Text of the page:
Yes it's a nightmare isn't it.Do you spend a long while doing room plans like I do. I am like you have only a wooden floor so don't have to worry about carpets either. I store most of the equipment in trolleys to make it easier in the mornings. The trolleys become tables with a piece of wood for the top and a mat or material for the cover. I have recently purchased some very light weight ,portable partitions to put collage displayes on. I suppose their are positives to all this sometimes we change the whole room round and the children go round to find their favourite activity and come across an activity that they hadn't showed any interest in before and it becomes a firm favourite. We have lots of pop-up tents and tunnels that fold up very small we often use these in the role play area to create different senerios. This week has been sheer joy as we have had so many different Christmas concerts and entertainment so we haven,t had to set up each day. Oh to have my own premises!

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Hi All

 

I can empathise totally with the problems of space and storage there are so many activities we avoid because of the learing up afterwards which I feel is a shame

 

also the problems with storage affect the planning, timing when during a session to have the messy play because of drying creations before its time to go home because there is no where to store wet art work. this in turn affects the free flow of activities and some eliments of choice

 

This discussion has stemmed from a previous discussion in another topic regarding NEG and a research project that I am doing, the big question being has NEG affected the provision of childcare, this discussion was regards the play during the sessions was there any emphasis from inspectors towards more structured play during sessions

 

I have compiled a questionnaire to help my research and if any one would like to help by filling it in just click on the link

 

Questionnaire

 

Thank you

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  • 1 month later...

Hi All

 

thanks for the replies to the questionaire I am just in the process of sifting through the replies

 

there have been some interesting points made I am finding that groups who have registered for NEG have seen an increase in structured play verses free play I dont know at this stage whether that is a coincidence?

 

its not too late to fill in a questionaire, I can never have too many replies... and aditional comments

 

thanks again

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  • 1 month later...

Hi everyone, am a new member and this topic is exactly why I've joined. Have a new Head - who needless to say has no early years experience - but thinks that every activity should have a clear objective which the children know about. Not allowing any opportunities for child initiated learning. Just wanted to get off my chest how infuriating it is to have to work with some one who has no clue about the importance of these sort of activities. Also wanted to gather evidence in terms of inspections so that I can fight my corner. Any further help will be gratefully received!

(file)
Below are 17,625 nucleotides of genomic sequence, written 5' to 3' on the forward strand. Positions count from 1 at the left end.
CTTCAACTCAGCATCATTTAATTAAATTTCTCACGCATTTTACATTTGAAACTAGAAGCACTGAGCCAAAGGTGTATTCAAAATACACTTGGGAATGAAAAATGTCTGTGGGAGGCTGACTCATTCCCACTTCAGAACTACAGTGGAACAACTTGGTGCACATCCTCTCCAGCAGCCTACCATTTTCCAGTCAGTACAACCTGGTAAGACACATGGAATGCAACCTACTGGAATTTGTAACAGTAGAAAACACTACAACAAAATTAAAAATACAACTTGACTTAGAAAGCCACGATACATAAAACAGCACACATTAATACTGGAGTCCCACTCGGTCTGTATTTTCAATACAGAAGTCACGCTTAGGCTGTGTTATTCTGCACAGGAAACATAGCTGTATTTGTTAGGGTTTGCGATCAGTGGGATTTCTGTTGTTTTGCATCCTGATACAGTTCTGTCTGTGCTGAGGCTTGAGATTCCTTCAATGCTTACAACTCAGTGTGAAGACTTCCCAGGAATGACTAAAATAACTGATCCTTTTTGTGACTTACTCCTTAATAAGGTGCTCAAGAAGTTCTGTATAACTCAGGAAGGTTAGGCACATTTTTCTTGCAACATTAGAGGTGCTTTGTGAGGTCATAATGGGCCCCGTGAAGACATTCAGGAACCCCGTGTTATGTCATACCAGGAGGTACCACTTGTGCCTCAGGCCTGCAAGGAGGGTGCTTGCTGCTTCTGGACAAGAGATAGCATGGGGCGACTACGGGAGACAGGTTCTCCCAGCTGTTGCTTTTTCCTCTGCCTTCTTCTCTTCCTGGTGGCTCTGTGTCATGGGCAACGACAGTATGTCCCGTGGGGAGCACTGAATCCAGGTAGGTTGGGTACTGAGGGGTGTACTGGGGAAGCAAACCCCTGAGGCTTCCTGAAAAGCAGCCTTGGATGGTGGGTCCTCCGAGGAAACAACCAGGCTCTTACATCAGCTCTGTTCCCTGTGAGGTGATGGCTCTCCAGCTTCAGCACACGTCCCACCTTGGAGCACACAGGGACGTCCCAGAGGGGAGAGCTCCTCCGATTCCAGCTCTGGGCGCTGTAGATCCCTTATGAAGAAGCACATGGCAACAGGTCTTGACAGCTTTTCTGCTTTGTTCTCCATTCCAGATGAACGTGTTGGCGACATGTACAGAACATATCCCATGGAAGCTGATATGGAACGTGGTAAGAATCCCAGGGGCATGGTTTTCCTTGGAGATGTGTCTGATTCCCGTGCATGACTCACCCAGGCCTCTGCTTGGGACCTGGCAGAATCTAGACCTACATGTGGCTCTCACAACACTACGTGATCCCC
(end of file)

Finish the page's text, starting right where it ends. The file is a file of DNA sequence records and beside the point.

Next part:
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Hi Mia

Welcome to the site and thanks for posting.

This is what quite a few members seem to be up against in the foundation stage in school-senior staff who have no experience in FS. So you are right at home here! You will just have to collect as much evidence as you can, as you say, to try and convince them!!You should find plenty on this site!

Linda

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Hi Mia,

Welcome to the site, and I hope you find lots of support here whilst you fight your corner :o

My first thought is to go through the FS curriculum guidance file and lift out all the statements that refer to child-initiated play, and put them, highlighted, in your plans, stating where they are taken from :D

Secondly, do you have any space in your short term planning sheets for "spontaneous learning opportunities"? If you have, you could complete this box at the end of the week, say, showing that learning does go on even if you haven't planned it down to the last detail!

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Hi Mia & welcome,

I think if all your planned activities have a suitable learning objective then you needn't worry too much. If the children don't follow the activity or do their own thing surely thats ok and otherwise they're being independent! What other PSE goals could you work in to CI play?

Tell them objectives for the adult led activities and indicate what you expect them to do and leran at the others.

Good luck. Don't worry too much. :D

 

Susan

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Thanks everyone for the replies. I like the idea of putting on a box for spontaneous learning opportunities.

Head has now said that she thinks Foundation stage should have a pre OFSTED inspection - so I'm hoping I will be vindicated. Fingers crossed it's some one who knows what they're doing. :)